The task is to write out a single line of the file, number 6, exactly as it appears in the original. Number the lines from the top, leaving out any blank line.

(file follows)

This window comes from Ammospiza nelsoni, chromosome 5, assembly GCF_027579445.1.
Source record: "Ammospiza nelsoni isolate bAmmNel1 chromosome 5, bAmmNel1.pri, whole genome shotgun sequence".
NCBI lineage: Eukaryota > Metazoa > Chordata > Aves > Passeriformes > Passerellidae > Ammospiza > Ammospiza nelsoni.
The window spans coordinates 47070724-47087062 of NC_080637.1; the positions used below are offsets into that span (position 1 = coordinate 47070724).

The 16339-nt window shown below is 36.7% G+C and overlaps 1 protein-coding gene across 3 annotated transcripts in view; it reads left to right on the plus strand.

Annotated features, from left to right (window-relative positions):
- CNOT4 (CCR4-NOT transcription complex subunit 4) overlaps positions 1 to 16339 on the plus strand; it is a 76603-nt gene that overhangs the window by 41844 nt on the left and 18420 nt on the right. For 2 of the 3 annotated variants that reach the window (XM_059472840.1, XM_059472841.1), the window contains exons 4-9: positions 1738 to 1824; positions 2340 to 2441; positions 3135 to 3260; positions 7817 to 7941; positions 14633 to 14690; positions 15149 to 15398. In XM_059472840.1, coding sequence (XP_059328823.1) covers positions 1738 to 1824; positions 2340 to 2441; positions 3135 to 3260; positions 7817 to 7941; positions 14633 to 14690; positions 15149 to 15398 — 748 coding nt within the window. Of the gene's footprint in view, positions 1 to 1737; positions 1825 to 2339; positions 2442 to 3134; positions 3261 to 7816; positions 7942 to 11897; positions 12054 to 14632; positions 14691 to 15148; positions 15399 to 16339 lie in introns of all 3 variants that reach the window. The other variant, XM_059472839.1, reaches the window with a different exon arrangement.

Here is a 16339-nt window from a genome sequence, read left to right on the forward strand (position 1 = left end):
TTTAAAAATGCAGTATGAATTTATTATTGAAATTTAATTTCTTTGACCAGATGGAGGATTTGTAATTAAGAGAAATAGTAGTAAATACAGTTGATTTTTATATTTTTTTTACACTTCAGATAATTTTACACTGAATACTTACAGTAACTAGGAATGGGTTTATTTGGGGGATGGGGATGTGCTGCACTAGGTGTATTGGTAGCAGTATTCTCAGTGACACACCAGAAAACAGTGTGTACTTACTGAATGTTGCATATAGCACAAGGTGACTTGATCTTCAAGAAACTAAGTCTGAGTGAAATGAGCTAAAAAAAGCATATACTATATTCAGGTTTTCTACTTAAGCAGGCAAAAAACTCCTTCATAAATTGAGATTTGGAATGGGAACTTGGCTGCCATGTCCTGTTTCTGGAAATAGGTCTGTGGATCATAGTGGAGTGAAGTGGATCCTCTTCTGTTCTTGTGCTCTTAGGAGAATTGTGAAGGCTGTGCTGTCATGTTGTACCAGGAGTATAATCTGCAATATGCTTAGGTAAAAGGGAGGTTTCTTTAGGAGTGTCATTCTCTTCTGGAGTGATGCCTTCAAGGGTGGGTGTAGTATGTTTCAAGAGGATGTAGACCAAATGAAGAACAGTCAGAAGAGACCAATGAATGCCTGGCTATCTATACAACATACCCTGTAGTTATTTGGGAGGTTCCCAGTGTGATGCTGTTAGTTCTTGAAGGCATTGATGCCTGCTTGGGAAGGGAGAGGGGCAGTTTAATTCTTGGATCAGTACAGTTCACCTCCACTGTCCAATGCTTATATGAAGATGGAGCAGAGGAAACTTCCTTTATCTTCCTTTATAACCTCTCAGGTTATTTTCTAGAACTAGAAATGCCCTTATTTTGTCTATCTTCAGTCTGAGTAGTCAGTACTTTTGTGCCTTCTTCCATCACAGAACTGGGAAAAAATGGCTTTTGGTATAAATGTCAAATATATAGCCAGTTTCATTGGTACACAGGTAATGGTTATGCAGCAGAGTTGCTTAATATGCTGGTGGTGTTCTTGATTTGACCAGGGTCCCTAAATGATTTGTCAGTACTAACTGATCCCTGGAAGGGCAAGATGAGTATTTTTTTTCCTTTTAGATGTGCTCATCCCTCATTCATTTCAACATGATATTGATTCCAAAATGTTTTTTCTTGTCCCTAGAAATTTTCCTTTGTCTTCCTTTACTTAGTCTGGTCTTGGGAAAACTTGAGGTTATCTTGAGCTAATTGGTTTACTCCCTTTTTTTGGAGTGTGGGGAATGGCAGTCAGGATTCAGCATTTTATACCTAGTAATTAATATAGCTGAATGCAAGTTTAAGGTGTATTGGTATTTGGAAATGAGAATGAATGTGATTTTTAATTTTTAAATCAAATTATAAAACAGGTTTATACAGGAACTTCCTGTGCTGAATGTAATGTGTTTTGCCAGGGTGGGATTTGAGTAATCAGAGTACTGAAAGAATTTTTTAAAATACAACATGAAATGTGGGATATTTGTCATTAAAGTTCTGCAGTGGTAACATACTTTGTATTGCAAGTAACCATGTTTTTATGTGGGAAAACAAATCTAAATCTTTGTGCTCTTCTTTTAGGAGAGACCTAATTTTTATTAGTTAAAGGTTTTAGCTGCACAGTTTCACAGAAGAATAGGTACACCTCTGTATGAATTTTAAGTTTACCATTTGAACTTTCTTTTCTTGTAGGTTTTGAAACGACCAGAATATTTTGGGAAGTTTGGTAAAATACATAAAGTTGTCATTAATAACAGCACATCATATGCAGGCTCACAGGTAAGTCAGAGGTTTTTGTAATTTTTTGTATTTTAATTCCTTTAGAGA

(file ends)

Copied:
Annotated features, from left to right (window-relative positions):